Binary systems of nanoparticles are promising targets for self-assembled materials due to their great potential for structural diversity (compared with one-component systems). Hard particle models often fail to capture the phase behavior of binary systems . Previously, the effect of particle size dispersity on structural stability has been examined almost exclusively in nanosphere and disk phases, with only a few studies investigating particles with, e.g.
, diverse anisotropic properties [2,3]. We investigate molecular dynamics simulations of binary systems of particles interacting via
attractive isotropic potentials that assemble structures of various symmetries and complexities. We report different crystal phases that are more or less sensitive to the introduction of differently-sized particles, and we discuss the use of this study to predict robust systems for improved self-assembly experiments on the mesoscale.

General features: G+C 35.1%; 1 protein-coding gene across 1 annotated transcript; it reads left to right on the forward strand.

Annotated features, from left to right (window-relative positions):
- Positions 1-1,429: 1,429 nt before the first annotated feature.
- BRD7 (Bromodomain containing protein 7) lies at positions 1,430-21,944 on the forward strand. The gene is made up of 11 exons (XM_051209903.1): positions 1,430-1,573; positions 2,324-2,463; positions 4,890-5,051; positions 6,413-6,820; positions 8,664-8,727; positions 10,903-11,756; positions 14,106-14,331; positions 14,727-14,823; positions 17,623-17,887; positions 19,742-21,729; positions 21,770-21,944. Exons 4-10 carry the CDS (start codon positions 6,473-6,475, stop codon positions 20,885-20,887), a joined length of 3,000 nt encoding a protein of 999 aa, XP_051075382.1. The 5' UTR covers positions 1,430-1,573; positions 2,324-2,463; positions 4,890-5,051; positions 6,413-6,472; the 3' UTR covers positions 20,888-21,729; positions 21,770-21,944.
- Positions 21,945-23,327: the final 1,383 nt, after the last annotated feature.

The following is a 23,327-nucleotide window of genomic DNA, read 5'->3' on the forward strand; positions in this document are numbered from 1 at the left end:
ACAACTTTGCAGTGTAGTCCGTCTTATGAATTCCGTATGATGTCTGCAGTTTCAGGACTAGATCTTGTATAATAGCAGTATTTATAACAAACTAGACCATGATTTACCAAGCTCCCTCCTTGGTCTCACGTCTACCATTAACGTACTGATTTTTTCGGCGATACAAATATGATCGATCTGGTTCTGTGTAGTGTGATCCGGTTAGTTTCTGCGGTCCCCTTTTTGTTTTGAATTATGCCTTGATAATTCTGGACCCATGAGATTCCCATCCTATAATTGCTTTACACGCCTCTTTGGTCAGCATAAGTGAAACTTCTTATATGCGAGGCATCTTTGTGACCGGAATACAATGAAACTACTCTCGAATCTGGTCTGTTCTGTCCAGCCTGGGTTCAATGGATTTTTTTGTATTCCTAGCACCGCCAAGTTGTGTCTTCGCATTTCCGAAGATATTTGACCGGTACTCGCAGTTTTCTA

X. Ye, C. Zhu, P. Ercius, S. N. Raja, B. He, M. R. Jones, M. R. Hauwiller, Y. Liu, T. Xu, A. P. Alivisatos, "Structural diversity in binary superlattices self-assembled from polymer-grafted nanocrystals", Nat. Commun. 6, 10052 (2015).
 C. L. Phillips, C. R. Iacovella, S. C. Glotzer, "Stability of the double gyroid phase to nanoparticle polydispersity in polymer-tethered nanosphere systems", Soft Matter 6, 1693-1703 (2010).
 C. L. Phillips, S. C. Glotzer, "Effect of nanoparticle polydispersity on the self-assembly of polymer tethered nanospheres", J. Chem. Phys. 137, 104901 (2012).